WASHINGTON (AP) — Republicans are warning that any steps President Barack Obama takes to bypass Congress to ease deportations of immigrants illegally in the United States would severely hurt chances of overhauling the nation's immigration laws.
The White House announced late Thursday that Obama was directing his homeland security chief, Jeh Johnson, to review America's deportation program, with an eye toward finding more humane ways to enforce the law without contravening it.
The move came amid pressure from some of Obama's staunchest allies to act on his own to slow the rate of deportations. Under Obama's leadership, almost 2 million people have been removed from the U.S.
The office of House Speaker John Boehner cautioned that fixes to the immigration system should be carried out by Congress, not by the president on his own.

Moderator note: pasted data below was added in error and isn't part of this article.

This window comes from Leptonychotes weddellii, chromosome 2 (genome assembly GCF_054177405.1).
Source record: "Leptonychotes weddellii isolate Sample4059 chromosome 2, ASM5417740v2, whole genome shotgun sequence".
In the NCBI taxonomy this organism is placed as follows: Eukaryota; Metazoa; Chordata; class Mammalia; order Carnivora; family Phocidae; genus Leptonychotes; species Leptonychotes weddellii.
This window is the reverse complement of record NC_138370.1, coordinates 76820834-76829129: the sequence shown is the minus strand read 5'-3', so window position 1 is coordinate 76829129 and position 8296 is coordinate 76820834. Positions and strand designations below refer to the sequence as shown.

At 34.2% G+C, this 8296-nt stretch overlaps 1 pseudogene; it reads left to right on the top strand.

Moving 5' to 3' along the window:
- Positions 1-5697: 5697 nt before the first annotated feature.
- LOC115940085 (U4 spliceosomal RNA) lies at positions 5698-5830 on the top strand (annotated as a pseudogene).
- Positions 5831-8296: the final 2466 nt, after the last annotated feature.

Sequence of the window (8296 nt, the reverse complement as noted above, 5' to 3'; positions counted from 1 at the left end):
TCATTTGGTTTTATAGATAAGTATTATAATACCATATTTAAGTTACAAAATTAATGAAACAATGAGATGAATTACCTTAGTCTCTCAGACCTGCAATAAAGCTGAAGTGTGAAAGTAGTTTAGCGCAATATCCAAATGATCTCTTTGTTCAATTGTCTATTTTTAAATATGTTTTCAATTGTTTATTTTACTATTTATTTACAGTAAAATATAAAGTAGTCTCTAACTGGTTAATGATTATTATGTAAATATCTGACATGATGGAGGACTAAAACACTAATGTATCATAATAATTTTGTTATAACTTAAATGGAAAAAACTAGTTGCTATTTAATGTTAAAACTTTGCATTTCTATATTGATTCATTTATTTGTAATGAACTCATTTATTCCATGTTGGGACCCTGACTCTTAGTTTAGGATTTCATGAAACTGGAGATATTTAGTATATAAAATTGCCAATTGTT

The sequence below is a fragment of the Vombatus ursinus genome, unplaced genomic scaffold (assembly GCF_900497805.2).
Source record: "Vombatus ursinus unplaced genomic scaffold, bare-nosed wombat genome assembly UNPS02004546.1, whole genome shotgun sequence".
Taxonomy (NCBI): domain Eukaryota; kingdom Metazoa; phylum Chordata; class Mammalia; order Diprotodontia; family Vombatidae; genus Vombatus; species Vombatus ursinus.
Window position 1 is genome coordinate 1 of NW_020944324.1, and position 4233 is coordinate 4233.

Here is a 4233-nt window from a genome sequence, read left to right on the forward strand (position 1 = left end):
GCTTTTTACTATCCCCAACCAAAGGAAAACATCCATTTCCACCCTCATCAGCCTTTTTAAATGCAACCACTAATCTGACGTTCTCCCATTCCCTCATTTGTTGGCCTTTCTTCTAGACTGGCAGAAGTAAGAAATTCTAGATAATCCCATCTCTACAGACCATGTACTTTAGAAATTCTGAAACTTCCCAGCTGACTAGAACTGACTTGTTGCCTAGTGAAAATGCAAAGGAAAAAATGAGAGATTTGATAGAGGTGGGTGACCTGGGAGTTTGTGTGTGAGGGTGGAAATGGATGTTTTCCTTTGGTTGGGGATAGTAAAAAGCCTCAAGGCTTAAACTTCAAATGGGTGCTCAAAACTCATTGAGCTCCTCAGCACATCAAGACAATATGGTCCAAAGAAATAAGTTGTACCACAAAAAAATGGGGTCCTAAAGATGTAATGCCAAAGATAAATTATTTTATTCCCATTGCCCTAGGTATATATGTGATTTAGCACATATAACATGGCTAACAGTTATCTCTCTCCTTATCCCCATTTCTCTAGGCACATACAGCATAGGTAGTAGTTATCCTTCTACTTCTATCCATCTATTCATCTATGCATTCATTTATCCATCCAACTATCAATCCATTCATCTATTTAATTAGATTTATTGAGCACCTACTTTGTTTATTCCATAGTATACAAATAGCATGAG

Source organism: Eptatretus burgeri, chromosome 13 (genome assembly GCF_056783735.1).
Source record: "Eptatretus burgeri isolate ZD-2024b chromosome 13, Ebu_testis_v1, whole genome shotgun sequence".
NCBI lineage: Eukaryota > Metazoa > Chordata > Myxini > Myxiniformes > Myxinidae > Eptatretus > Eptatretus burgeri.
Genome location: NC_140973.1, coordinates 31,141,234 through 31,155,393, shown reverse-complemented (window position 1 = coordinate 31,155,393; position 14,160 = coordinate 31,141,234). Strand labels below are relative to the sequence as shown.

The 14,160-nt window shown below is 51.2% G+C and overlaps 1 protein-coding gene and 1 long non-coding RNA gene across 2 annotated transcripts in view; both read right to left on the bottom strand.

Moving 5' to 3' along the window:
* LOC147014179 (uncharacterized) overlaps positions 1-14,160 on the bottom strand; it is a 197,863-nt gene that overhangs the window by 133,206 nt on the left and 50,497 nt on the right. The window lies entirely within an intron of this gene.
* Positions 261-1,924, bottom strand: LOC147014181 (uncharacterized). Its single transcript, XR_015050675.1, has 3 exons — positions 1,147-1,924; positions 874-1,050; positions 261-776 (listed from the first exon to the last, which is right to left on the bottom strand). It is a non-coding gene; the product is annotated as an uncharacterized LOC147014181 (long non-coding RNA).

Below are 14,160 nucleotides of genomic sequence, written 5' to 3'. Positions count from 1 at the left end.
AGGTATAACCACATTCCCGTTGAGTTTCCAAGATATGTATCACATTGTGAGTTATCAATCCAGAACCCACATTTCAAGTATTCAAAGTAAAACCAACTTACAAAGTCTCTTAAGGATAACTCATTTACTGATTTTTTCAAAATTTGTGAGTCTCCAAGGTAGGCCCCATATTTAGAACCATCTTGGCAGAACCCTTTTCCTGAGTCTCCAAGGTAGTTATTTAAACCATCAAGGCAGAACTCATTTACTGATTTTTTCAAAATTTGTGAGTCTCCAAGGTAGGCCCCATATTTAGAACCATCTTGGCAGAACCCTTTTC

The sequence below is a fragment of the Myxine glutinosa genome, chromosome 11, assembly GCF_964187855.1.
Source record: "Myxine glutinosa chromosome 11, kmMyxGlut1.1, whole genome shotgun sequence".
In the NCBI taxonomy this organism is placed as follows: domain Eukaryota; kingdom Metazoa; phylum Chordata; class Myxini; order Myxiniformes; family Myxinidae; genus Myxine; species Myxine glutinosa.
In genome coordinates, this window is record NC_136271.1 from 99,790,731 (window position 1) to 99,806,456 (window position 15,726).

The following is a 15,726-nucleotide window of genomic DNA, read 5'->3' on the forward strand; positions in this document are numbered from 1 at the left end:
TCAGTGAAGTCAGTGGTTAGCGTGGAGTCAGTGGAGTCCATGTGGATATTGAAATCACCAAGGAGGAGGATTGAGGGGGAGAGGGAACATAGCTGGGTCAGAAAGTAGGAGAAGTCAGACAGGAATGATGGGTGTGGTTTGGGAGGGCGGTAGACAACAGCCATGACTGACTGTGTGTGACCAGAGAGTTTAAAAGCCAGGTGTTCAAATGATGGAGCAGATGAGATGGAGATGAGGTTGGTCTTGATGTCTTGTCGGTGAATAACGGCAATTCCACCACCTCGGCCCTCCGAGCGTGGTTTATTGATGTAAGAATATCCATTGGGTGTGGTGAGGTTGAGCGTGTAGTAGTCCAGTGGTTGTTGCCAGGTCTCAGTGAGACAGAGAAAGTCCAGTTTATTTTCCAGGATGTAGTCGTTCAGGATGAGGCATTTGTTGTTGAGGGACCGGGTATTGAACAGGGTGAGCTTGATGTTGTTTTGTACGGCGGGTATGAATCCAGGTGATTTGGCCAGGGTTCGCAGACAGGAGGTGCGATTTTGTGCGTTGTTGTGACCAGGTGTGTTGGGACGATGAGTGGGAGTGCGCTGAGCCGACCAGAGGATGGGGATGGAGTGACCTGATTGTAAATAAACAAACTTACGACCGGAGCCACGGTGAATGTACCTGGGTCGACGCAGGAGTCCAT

"There's no doubt we have an immigration system that is failing families and our economy, but until it is reformed through the democratic process, the president is obligated to enforce the laws we have," Boehner spokesman Brendan Buck said Friday. "Failing to do so would damage - perhaps beyond repair - our ability to build the trust necessary to enact real immigration reform."
The White House directive to the Department of Homeland Security was announced after an Oval Office meeting Thursday evening with three Latino lawmakers.
The step was unexpected, coming from a president who said as recently as last week that when it came to deportations, he's already stretched his presidential powers to the max.
Preferring a lasting legislative solution for one of Obama's top priorities, the White House had wanted to avoid this course, knowing that any steps Obama takes that are perceive as overreaching will only give Republicans excuses to avoid dealing with immigration. After all, the GOP has already cast Obama as a president gone wild, citing endless changes to his health care law and his move to allow children brought to the U.S. illegally to stay here.